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Giacamo Puccini

Giacomo Puccini

This excellent book was a gift from my friend Paisley, one apparently of a series about popular composers. This is a witty, entertaining, knowledgeable,  and above all, loving consideration of Puccini. My copy of the book is spiky with all the markers I have stuck in, keeping the place of especially memorable bits. The “without excuses” is referring to the many critics who spurn Puccini as sentimental and his music as slight and unworthy of being listed with the Greats.  Berger contrasts the composer to D’Annunzio, another artist of the times, whose work was an inspiration to Mussolini, “who applied D’Annunzio’s aesthetics exactly but more effectively. This was the payoff of the cries for muscularity and action demanded by the early critics who deplored Puccini’s sentimentality and feminine sensitivity. We should remember this when we repeat those comments uncritically today. ”

The first section of the book is about the man and his life, and the second is about the operas, describing the plots and music of each, and  Berger’s amusing comments about them. There was, for instance, the disastrous premiere of Madama Butterfly–amazingly, almost booed off the stage at La Scala. Well, amazing considering the opera’s future extreme popularity. Not amazing for La Scala, it appears, where many now famous operas were resoundingly booed–Verdi’s second opera (Un giorno di regno) was such a failure that he said it almost “cured him of the impulse to write operas”. Butterfly was greeted with jeers and cat calls from the beginning: “In the now celebrated vigil and sunrise scene. . the audience answered with its own birdcalls, rooster crows, and eventually, mooing.” A reporter wrote that  “the audience, after shouting and screaming for the final curtain, left the theater in a festive mood, quite pleased with itself.”

There are so many felicitous quotes, and many are simply irresistible–of composers’ wives, he mentions Mozart’s Kostanze (“unfairly enshrined as a twit”), Yoko Ono and Linda McCartney (“somehow both blamed for the demise of the Beatles”), and Pauline Strauss, and others, but his comment about Mrs. Wagner is priceless: ” Cosima Wagner (admittedly a difficult character) is always cited as being even more hateful than her husband, which is simply not within the realm of possibility.”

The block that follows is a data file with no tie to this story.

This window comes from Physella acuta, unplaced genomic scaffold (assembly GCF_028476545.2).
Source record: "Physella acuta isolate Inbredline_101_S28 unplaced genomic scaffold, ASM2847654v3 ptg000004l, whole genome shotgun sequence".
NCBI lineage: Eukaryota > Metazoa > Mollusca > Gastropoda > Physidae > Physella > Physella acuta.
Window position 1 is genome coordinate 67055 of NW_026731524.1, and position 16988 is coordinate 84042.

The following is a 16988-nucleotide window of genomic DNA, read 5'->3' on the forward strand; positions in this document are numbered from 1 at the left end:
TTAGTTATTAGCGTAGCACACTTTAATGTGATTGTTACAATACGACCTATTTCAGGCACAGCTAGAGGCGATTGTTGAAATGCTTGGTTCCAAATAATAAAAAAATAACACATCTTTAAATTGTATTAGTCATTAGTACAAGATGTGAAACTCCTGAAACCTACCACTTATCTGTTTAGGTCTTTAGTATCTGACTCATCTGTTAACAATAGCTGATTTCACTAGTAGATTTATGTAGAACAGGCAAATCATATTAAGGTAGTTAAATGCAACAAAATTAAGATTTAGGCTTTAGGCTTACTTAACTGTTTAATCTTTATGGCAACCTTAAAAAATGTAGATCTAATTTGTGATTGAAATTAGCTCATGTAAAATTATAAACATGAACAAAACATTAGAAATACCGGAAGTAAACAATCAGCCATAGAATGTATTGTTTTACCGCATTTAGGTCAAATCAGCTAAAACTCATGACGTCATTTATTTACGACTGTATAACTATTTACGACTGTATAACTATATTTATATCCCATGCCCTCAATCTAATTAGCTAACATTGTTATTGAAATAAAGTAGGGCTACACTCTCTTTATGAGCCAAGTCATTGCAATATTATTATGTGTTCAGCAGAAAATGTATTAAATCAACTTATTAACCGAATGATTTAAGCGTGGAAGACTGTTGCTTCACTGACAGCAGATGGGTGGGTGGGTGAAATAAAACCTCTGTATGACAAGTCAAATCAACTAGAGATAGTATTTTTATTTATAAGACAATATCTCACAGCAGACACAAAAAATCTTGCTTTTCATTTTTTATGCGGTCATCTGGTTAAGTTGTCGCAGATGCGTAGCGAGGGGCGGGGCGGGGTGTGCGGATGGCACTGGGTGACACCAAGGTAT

The opera  section is followed by a sort of miscellaneous writings section, where all of a sudden he is madly comparing Pope Gregory to Apollo and finding sources for Puccini in Gregorian chant. Music theory without the catty remarks about divas and opera directors–more challenging to those of limited understanding! These essays might be gathered from earlier works, perhaps. I hear familiar echoes of literary devices and reviews–“The Appearance of the Anti-Christ in Alice in Wonderland” sort of thing, which makes me think he added older stuff at the back to bulk up the book. Which is no crime! And often entertaining. There is also a section on recordings, performances and reference books.

But then he ends with a simply brilliant glossary–filled with useful, and often wonderful definitions (reminiscent of Ambrose Bierce’s Devils Dictionary, eg: ‘“OPERA, n. A play representing life in another world, whose inhabitants have no speech but song, no motions but gestures and no postures but attitudes. All acting is simulation, and the word simulation is from  simia, an ape; but in opera the actor takes for his model ‘Simia audibilis’ (or Pithecanthropos stentor) the ape that howls.”)
Here is a quote from his simply irresistible definition of grand scena, tersely defined as “a specific form used at climactic moments, ” which he then elaborates on: ” Our heroine wanders on the stage, alone, and dressed to the teeth, declaiming her joy on this, her wedding day. She sings placidly and in lengthy melodic lines of the fulfillment of her pious prayers. Polite applause. The court herald rushes in to inform her that her true love has been killed in battle. She resolves to avenge his death and then to kill herself (all this in recitative, which encompasses action) and then sings a fireworks aria with runs, trills, octave leaps, and a generous dollop of the words “vendetta” and “morte.” She sweeps her ample skirts with a flourish and exits amidst torrents of applause and shouts of acclamation from the balcony. She returns before the drawn curtain and prostrates herself before the ovation, right hand folded before her breast like St. Teresa in agony and left hand greedily collecting the floral tributes. The audience bounces to the bar in a state of rare satisfaction.”

HAHAHA!

But wait, that’s not all! As a little lagniappe, Berger also notes that there is a famously campy Opera company in New York CALLED La Gran Scena and the DIVA played by Ira Siff (aka Mme. Vera Galuppi-Borshhk) has blushingly allowed some of her more poignant moments to be filmed for posterity. Well, only as many as can be crammed on to Youtube, that is. Click on a few–you will be amused!

Well, if you like opera, that is.

Well, if you like opera with transvestites and silliness, that is. And, who doesn’t?

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